Me on Rush about Kelo
Danger Creation in Kennedy v. City of Ridgefield

The Government Can Lie

Like Norm, I knew that Castle Rock's outcome was preordained, and yet I'm still disappointed.  In Castle Rock, the government told a mother that it would protect her and her children.  And then lied.

Castle Rock did not involve a slow reaction to a 9-11 phone call.  It involved an affirmative - and dangerous - lie.

When a person files a retraining order against an abusive lover, anger elevates: seeking a restraining order often puts one in more danger than before.  Yet government attorneys will encourage domestic violence victims to seek one.  "We'll protect you," they say. 

After Casle Rock, the government, unlike you or me, can promise to protect someone - and then wilfully break that promise.  The government can assume a duty, and breach that duty without consequence.  A recent pre-Castle Rock decision illustrates why one should never depend on the government.

In Rivera v. Rhode Island (CA1), 15-year old Jennifer Rivera witnessed a gangland murder.  She was too afraid to testify, though, because everyone knew that crossing the gang would mean the death penalty.  But the police promised that they would protect her.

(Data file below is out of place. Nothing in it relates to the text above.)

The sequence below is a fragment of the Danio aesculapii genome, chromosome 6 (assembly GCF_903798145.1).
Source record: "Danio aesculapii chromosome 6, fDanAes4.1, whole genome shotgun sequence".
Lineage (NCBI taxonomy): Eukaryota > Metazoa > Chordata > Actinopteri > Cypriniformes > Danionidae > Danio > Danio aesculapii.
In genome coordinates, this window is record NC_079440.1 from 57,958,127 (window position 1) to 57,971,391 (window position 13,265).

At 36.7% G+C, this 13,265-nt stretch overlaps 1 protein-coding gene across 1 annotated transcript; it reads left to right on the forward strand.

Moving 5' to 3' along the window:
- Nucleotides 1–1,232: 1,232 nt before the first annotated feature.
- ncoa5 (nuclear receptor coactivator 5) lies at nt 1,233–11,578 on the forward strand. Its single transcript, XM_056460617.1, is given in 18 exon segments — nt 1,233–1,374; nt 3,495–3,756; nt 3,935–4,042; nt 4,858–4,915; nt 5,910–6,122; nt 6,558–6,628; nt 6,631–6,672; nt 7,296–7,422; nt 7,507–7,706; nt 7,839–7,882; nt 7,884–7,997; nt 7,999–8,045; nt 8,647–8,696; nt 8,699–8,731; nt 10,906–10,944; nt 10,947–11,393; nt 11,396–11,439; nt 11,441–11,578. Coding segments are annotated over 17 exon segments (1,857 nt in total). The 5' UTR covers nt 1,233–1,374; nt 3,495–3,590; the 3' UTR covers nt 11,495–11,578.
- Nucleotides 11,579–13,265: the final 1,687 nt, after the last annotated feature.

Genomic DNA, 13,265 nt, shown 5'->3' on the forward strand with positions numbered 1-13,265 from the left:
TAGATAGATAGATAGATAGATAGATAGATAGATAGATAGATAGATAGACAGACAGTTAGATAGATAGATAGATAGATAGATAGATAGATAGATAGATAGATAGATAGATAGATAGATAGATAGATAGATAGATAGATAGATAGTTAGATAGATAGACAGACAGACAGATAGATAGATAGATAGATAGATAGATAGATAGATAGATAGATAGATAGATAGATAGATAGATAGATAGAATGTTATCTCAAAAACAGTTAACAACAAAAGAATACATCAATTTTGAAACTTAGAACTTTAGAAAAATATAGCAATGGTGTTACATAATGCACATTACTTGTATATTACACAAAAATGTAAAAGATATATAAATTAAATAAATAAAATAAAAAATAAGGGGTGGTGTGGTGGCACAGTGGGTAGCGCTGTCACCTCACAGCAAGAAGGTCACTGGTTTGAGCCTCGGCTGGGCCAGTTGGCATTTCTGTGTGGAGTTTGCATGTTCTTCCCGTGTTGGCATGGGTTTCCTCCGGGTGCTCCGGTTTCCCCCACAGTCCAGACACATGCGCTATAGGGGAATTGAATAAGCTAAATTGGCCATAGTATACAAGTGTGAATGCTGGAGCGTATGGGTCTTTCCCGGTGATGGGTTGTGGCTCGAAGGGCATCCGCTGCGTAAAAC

When they broke that promise, little Miss Jennifer died.  Of course, the government faced no consequences.

One reason for not holding them liable is that the police must discretion to enforce the law as they please.  That's reasonable.  But that discretion should be bound when they make promises.

In Castle Rock, the Court could have sent a powerful message to state actors: Don't make promises you don't intend to keep.  It's something most of us learned in as children, but it's something those drunk from power and dizzy from a life of unaccountability no longer remember.

Instead, the Court looked at the potential problems of such a rule.  It let its need to protect government officials from suit overcome the need to hold the government liable. 

The thumb is often on the scales in favor of the government in civil rights cases.  After Castle Rock, there seems to be a fist - an iron fist.

UPDATE: Mackenzie has a post on Castle Rock not to be missed.